There was a lull of a few weeks and “we wondered how we were going to regroup.” Gray set up a Care Team of volunteers who called 200 people in the Christ Church records to check in and see if they needed food. Fallon says a lot of these people are sequestered and don’t have the internet or any way to find out about the resources the City offers. “A lot is by word of mouth.”

“But we were getting all of these calls—what are we going to do?” The church building was closed. That’s when Liz Denson, Gray’s Assistant at Christ Church, offered her home as a storage place. Denson says she had all the groceries and other supplies in her living room but eventually there was too much. So she approached the Methodist Church across the street that offered their refrigerator and storage space.

Today Denson, with a couple of Methodist church volunteers, will load up bags for deliveries and carry them across the street to her home where Christ Church volunteers will pick them up for delivery. “I try to recruit the help of my 10-year-old son to carry the bags and the 8-year-old and three-year-old help in small ways. I make it a point to talk about what I am doing so they understand what is happening in the City.”

Denson pulls out her handy spreadsheet by zip code to cluster the daily deliveries. She has a list for each client. “We ask what they need. They mostly all get the same food but today one single mom with two kids has requested paper towels, dish soap, toothpaste, baby wipes. We give them what we have.”

Denson put out the word to volunteers to drop off groceries at her house. Fallon says volunteers bought food with their own funds. They got a couple of grants to provide Giant gift cards and ALIVE! generously provided Denson with a lot of food. In addition, gleaning will begin at the Farmer’s Market, which will add fresh produce to their supplies. Fallon says originally it was food, food, food. But now they have been able to add diapers and toiletries. “And now we’re adding crayons and coloring books.”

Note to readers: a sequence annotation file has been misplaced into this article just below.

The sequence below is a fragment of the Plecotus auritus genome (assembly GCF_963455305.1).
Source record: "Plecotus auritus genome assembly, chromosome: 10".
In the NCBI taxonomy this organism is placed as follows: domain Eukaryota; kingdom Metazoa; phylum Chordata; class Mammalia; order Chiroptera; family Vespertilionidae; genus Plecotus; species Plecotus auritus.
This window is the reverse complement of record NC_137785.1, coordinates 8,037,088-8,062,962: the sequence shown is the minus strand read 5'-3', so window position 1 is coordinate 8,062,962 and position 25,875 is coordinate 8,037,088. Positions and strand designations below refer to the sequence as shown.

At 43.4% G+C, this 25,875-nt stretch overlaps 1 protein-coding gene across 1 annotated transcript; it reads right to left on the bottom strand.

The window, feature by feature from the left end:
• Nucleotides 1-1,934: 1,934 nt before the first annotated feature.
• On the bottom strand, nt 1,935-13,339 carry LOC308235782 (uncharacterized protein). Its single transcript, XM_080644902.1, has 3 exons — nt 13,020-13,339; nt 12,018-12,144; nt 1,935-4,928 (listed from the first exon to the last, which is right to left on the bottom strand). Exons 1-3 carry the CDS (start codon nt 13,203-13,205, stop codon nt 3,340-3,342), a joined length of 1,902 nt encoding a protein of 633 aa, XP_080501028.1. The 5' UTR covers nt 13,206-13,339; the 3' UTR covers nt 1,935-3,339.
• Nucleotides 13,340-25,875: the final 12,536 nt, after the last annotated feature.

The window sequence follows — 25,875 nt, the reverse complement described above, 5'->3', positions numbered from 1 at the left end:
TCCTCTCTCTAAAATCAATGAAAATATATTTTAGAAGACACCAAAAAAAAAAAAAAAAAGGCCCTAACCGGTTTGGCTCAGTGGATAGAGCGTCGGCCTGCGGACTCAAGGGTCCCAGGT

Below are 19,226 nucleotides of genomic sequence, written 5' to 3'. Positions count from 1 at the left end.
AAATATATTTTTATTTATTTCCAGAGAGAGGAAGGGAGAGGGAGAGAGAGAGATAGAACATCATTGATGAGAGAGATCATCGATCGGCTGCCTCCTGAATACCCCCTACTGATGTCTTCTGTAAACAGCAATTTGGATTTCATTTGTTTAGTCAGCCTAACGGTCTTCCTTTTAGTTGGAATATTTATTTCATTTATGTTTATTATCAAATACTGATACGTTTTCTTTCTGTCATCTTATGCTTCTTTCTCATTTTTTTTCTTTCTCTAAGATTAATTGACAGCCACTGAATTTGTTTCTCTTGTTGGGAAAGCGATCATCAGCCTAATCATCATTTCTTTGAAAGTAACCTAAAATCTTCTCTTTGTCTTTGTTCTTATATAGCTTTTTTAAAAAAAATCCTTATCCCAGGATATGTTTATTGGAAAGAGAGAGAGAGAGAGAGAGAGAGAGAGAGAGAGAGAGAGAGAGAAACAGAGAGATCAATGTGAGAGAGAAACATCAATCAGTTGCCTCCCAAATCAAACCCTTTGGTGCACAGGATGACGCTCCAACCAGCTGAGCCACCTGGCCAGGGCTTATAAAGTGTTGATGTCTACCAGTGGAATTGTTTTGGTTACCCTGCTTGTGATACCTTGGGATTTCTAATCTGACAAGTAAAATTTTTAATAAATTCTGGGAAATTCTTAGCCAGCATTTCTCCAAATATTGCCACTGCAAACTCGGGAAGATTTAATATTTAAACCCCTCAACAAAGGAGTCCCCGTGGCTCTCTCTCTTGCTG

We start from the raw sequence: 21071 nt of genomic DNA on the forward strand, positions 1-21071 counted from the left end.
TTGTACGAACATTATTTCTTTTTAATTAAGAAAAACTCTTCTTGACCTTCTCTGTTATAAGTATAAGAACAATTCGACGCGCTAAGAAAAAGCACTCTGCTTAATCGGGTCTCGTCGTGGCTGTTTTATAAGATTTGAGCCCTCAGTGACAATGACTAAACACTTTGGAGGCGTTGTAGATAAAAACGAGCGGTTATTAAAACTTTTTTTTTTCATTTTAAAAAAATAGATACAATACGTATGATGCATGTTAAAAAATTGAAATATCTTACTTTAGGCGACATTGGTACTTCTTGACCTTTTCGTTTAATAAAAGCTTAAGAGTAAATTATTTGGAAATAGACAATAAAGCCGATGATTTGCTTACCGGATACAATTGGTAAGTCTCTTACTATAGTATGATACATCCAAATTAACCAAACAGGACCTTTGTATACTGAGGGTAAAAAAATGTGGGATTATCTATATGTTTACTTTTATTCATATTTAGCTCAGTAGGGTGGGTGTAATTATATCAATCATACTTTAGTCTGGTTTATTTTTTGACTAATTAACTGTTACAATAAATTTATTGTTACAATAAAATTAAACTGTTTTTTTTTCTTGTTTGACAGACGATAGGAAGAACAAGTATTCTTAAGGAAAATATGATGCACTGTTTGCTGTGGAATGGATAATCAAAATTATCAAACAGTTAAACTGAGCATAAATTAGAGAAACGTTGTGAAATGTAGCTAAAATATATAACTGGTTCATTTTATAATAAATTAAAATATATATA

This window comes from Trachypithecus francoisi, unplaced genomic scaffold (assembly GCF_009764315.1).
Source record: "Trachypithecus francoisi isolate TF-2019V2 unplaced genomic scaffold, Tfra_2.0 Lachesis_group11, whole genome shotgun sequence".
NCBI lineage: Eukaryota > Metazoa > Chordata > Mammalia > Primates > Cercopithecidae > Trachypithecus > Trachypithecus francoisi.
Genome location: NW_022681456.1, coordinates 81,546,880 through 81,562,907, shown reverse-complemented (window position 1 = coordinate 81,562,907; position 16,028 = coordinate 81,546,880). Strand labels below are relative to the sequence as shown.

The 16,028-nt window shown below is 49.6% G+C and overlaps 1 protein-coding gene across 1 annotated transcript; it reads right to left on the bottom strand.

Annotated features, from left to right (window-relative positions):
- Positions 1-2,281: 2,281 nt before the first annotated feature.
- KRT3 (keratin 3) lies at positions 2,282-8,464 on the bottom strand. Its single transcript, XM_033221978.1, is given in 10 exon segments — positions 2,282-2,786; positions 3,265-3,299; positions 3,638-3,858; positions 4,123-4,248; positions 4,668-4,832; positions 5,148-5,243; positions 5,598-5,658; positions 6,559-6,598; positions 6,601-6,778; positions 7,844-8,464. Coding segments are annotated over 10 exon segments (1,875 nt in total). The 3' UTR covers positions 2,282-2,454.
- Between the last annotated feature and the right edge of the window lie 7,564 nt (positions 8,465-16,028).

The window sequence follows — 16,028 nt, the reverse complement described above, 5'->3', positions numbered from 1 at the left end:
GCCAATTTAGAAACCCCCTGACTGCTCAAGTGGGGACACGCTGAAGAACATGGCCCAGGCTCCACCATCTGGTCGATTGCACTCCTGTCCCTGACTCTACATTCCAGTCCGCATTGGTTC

Gray says they have learned as they go along and “we make corrections. The families asked for more masa flour, rice, snacks for the kids, cups of noodles, laundry detergent, trash bags, very specific things.” And the airlines repackaged their snacks and provided packages of pretzels and things “which the kids loved.”

Lazarus Counselors at Christ Church helps residents in the City in crisis situations by addressing the immediate needs. Gray says since March 19, Lazarus Counselors have taken 462 calls and spent over $119,000 on 339 client bills and 128 gift cards and groceries. Gray explains the church’s Lazarus ministry reaches out with financial counseling and support for people facing financial emergencies as well as offering a shop and share assistance through the pop-up grocery. They have spent $14,630.15 on groceries for 128 families, including 475 people with 54 receiving groceries and 109 receiving gift cards.

In addition to food, the Lazarus ministry has been able to give people $250 to pay a portion of their rent. Even so, “This is like putting a bandaid on a cancer.” But, Gray says, “People are so grateful for something; they want to be heard. It shows the system is working.”

Gray adds “starting today the ACT fund has been set up to help City of Alexandria employees making under $60,000.” Lazarus has a phone call for intake and a City employee can go online and start the application. “We plan to get back within 48 hours. Nobody needs to know you need money. It can be used for gas, food, whatever you need.”

These efforts are funded through a cooperative effort from six churches, grants from United Way, FEMA, and ACT for Alexandria as well as over $75,000 from 198 individuals.